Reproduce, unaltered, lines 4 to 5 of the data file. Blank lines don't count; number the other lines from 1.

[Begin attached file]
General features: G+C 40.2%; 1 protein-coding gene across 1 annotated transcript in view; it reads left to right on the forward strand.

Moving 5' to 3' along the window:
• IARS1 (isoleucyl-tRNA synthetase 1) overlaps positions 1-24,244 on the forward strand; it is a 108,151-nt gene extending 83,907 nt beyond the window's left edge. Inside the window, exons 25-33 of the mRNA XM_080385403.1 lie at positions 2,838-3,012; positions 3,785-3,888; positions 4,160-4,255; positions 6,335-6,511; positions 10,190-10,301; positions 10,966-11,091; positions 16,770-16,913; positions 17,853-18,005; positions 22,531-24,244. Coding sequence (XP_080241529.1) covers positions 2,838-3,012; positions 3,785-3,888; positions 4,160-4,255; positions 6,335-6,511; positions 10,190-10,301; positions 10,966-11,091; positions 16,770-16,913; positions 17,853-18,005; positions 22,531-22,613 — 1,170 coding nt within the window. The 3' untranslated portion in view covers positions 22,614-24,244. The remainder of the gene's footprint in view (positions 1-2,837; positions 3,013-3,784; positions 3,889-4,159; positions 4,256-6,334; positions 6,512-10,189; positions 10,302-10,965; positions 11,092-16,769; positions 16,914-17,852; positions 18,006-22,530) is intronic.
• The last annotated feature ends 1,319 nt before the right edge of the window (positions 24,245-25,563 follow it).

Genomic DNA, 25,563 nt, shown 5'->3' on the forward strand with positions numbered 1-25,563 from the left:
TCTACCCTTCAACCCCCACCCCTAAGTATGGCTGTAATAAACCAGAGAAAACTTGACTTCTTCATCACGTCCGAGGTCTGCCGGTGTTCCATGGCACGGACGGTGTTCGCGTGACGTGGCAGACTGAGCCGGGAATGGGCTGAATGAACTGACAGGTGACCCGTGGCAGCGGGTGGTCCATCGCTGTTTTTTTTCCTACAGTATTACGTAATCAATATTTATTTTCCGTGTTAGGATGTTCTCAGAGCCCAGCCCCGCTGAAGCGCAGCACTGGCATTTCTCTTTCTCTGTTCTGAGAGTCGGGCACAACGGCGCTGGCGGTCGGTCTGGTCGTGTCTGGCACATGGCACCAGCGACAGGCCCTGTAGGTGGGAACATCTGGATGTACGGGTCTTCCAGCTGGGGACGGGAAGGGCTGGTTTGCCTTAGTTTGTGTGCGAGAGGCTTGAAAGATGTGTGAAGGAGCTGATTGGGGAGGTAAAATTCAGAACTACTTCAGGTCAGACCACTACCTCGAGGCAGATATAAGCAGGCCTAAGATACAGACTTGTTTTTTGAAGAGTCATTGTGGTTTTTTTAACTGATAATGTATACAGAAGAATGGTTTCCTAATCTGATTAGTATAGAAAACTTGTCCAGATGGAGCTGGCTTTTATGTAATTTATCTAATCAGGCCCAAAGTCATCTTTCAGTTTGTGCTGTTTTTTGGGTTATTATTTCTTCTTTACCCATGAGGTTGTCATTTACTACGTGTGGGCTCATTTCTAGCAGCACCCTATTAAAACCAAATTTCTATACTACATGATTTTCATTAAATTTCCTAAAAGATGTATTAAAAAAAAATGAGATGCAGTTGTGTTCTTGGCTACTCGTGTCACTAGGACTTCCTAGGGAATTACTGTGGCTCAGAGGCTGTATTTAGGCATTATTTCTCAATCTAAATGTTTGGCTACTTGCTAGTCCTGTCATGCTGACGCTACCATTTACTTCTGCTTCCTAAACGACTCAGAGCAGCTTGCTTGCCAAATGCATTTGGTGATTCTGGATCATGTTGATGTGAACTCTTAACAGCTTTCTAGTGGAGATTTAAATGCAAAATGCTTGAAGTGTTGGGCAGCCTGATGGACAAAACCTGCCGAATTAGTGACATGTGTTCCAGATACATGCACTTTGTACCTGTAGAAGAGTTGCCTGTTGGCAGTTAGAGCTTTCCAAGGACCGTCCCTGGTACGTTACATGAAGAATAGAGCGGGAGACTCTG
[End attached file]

• The last annotated feature ends 1,319 nt before the right edge of the window (positions 24,245-25,563 follow it).

Genomic DNA, 25,563 nt, shown 5'->3' on the forward strand with positions numbered 1-25,563 from the left: